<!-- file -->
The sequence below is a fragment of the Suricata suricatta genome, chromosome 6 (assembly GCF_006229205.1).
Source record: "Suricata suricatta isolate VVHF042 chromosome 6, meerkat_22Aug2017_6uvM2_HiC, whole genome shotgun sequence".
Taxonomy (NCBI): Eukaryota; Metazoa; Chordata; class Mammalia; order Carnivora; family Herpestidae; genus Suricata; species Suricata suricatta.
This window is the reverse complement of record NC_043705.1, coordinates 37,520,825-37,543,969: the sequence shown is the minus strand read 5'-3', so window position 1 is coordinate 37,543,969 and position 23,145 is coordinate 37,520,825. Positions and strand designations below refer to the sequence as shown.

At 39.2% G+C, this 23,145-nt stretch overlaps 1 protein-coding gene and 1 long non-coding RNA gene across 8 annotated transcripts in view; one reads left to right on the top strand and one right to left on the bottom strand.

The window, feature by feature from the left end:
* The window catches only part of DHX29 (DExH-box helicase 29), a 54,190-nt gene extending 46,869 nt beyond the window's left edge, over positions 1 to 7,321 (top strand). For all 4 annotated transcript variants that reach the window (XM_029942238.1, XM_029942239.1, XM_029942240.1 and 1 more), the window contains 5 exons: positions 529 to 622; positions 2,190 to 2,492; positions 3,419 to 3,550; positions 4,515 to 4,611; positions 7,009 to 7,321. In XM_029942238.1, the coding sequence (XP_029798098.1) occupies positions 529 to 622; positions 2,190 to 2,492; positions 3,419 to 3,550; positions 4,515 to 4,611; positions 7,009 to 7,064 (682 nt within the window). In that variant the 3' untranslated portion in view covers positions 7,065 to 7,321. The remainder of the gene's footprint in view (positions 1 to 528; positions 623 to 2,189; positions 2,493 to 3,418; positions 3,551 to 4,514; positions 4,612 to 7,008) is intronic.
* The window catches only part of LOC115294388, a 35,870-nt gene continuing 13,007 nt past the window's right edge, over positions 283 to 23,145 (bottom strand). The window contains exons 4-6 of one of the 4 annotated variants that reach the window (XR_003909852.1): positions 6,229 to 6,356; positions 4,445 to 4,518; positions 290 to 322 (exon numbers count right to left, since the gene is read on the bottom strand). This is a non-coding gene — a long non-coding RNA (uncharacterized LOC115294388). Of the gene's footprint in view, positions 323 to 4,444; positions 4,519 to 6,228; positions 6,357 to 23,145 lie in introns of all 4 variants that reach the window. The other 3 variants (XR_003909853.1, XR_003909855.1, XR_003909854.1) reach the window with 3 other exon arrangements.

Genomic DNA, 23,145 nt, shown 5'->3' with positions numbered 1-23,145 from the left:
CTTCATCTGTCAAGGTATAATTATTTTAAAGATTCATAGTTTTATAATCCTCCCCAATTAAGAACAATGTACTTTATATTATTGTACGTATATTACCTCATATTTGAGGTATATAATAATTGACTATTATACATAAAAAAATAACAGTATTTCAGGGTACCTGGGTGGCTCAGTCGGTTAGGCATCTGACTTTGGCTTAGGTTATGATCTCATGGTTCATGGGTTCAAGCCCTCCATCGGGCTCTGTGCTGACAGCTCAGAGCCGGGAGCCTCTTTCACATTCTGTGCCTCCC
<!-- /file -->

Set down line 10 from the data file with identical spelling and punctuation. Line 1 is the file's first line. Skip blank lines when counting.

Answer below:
CTTCATCTGTCAAGGTATAATTATTTTAAAGATTCATAGTTTTATAATCCTCCCCAATTAAGAACAATGTACTTTATATTATTGTACGTATATTACCTCATATTTGAGGTATATAATAATTGACTATTATACATAAAAAAATAACAGTATTTCAGGGTACCTGGGTGGCTCAGTCGGTTAGGCATCTGACTTTGGCTTAGGTTATGATCTCATGGTTCATGGGTTCAAGCCCTCCATCGGGCTCTGTGCTGACAGCTCAGAGCCGGGAGCCTCTTTCACATTCTGTGCCTCCC